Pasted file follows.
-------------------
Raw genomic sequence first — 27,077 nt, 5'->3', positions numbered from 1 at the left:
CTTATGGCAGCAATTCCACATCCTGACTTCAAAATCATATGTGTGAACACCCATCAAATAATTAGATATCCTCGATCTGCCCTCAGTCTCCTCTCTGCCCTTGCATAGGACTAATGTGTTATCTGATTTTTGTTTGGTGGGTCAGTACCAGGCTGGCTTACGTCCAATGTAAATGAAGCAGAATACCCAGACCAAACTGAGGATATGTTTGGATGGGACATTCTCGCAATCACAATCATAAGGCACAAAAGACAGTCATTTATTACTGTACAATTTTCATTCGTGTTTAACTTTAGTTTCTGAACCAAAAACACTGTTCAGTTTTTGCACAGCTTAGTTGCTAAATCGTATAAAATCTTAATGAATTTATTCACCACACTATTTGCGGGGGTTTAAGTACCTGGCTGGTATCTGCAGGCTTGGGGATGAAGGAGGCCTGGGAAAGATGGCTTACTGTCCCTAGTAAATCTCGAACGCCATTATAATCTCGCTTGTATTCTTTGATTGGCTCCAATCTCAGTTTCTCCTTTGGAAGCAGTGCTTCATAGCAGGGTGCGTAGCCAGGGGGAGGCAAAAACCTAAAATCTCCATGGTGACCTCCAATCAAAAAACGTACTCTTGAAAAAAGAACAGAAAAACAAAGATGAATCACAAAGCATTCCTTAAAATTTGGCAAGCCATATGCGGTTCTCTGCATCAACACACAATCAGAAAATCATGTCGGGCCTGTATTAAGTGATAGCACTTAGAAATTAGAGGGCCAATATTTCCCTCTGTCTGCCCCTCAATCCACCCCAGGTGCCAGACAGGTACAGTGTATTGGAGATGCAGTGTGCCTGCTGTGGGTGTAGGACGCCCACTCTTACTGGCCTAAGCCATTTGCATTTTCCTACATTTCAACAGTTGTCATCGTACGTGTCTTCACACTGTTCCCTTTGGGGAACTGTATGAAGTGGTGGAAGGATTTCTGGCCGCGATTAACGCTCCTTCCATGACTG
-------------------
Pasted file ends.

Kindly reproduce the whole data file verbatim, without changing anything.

Raw genomic sequence first — 27,077 nt, 5'->3', positions numbered from 1 at the left:
CTTATGGCAGCAATTCCACATCCTGACTTCAAAATCATATGTGTGAACACCCATCAAATAATTAGATATCCTCGATCTGCCCTCAGTCTCCTCTCTGCCCTTGCATAGGACTAATGTGTTATCTGATTTTTGTTTGGTGGGTCAGTACCAGGCTGGCTTACGTCCAATGTAAATGAAGCAGAATACCCAGACCAAACTGAGGATATGTTTGGATGGGACATTCTCGCAATCACAATCATAAGGCACAAAAGACAGTCATTTATTACTGTACAATTTTCATTCGTGTTTAACTTTAGTTTCTGAACCAAAAACACTGTTCAGTTTTTGCACAGCTTAGTTGCTAAATCGTATAAAATCTTAATGAATTTATTCACCACACTATTTGCGGGGGTTTAAGTACCTGGCTGGTATCTGCAGGCTTGGGGATGAAGGAGGCCTGGGAAAGATGGCTTACTGTCCCTAGTAAATCTCGAACGCCATTATAATCTCGCTTGTATTCTTTGATTGGCTCCAATCTCAGTTTCTCCTTTGGAAGCAGTGCTTCATAGCAGGGTGCGTAGCCAGGGGGAGGCAAAAACCTAAAATCTCCATGGTGACCTCCAATCAAAAAACGTACTCTTGAAAAAAGAACAGAAAAACAAAGATGAATCACAAAGCATTCCTTAAAATTTGGCAAGCCATATGCGGTTCTCTGCATCAACACACAATCAGAAAATCATGTCGGGCCTGTATTAAGTGATAGCACTTAGAAATTAGAGGGCCAATATTTCCCTCTGTCTGCCCCTCAATCCACCCCAGGTGCCAGACAGGTACAGTGTATTGGAGATGCAGTGTGCCTGCTGTGGGTGTAGGACGCCCACTCTTACTGGCCTAAGCCATTTGCATTTTCCTACATTTCAACAGTTGTCATCGTACGTGTCTTCACACTGTTCCCTTTGGGGAACTGTATGAAGTGGTGGAAGGATTTCTGGCCGCGATTAACGCTCCTTCCATGACTG